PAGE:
- When we talk about our contributions or our creations, we minimize our output or our quality
- We minimize or tell ourselves that our aspirations are not as important as so-and-so’s
- We change who we are to fit what we think somebody else’s idea is of us
- And for those of us who write or create anything, we say it isn’t ready or isn’t good enough so we don’t produce anything at scale
So how do we stop self-rejecting? We start by acknowledging that we are doing it. We cannot improve or work on anything if we don’t acknowledge that it is an impact on our life. Once we acknowledge it, we can start to work on it.
How do we work on it? Um, you might not want to hear this, but we work on each way that we self-reject little by little. One at a time, situation by situation. You start by asking questions. Ask yourself why you judge yourself. Why do you feel you won’t be good at that thing you want to do? Why do you think you won’t excel at a higher level? Why do you minimize your contributions or creations? What is it about what you do that you feel you aren’t good enough? Why do you feel your aspirations aren’t important enough? Why don’t you think your work is good enough?
Have you ever stopped to ask yourself those questions? I can tell you that before I started identifying when I self-reject, I never considered why I did it. It took me asking myself questions over and over to understand what my triggers were. It took me asking more and more and more questions to get to the root of why I self-reject.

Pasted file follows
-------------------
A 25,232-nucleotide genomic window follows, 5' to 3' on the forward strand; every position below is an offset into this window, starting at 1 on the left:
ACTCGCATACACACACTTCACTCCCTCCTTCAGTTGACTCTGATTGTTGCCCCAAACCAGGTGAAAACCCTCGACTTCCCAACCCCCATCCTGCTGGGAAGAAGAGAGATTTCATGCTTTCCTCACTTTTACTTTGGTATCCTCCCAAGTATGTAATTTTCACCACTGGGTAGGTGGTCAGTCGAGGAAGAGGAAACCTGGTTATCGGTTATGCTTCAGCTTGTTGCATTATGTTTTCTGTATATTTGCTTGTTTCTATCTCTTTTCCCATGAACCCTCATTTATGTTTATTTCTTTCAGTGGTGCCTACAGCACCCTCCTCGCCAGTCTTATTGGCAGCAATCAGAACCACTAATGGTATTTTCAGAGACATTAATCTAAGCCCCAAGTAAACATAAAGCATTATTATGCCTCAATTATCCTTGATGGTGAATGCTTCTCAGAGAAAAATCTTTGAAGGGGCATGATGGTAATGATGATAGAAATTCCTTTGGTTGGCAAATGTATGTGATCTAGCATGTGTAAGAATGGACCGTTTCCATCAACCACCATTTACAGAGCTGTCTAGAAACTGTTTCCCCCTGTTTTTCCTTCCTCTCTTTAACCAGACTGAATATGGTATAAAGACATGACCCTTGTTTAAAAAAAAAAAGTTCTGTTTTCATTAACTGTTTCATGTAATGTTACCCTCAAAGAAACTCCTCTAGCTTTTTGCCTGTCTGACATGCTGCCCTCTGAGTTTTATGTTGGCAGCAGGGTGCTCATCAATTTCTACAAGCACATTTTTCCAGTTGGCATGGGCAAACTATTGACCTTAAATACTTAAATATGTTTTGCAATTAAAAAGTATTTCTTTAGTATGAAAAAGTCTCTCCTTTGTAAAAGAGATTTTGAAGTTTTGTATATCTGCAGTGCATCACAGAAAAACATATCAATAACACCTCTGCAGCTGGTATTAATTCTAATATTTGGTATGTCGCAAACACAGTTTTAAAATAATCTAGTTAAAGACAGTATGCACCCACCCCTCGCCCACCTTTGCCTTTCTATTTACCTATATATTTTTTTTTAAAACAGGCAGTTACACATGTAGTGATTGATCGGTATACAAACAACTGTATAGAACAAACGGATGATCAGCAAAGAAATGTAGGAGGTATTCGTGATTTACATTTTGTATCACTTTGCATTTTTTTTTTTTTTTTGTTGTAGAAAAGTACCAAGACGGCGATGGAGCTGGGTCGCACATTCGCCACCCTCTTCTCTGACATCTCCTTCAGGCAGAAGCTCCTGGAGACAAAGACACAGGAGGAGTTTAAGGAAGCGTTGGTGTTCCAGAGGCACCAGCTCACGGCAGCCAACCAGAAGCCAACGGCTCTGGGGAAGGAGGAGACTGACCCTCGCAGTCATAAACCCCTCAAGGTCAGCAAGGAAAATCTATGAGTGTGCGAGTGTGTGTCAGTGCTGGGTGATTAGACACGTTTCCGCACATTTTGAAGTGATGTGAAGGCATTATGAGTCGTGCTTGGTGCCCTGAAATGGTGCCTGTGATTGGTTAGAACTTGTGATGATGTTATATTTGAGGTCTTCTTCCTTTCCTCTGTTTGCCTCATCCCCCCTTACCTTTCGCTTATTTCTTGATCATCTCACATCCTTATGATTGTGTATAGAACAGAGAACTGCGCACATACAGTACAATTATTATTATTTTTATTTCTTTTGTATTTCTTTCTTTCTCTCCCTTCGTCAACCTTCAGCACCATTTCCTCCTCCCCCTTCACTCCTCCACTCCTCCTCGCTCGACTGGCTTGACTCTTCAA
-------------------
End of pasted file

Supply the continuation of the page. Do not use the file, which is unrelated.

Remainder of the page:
Even with all of the work I put towards overcoming my self-rejection, I keep finding new areas or situations that I need to address. One of the most recent situations I’ve been working on is my ability to be an effective and valued leader. This is my first managerial role and I have aspirations of the leader that I want to be. When I first started, I was overwhelmed and my manager changed at the same time. I had too much on my plate and felt like I was underwater. I already made decisions and communicated in ways that I wish I hadn’t. I know I can be a better leader and didn’t start off the way I wish I wanted to. I started to tell myself that I can’t do it. It’s too late. I already fucked up and made the impression that I’m going to be a shitty leader.
No. I didn’t fuck up and no I won’t be a shitty leader forever. I was thrown to the wolves and started sinking. I identified it and thankfully had some holiday time off to recharge and have come back with a clear mind. I acknowledged where I have room for improvement and where I still need to learn more about leadership and managing. I was self-rejecting.
I am pretty sure my inner critic’s default behavior is to self-reject. It feels like that is what my first reaction is and it fucking sucks. I know that I will eventually get to a point where self-rejection isn’t my go-to, but until then, I will keep asking questions and keep reflecting on what I know is true about myself. The more I grow my own way and the more I make the most of myself, the less I self-reject.
Little by little I continue to be the woman I know I can be.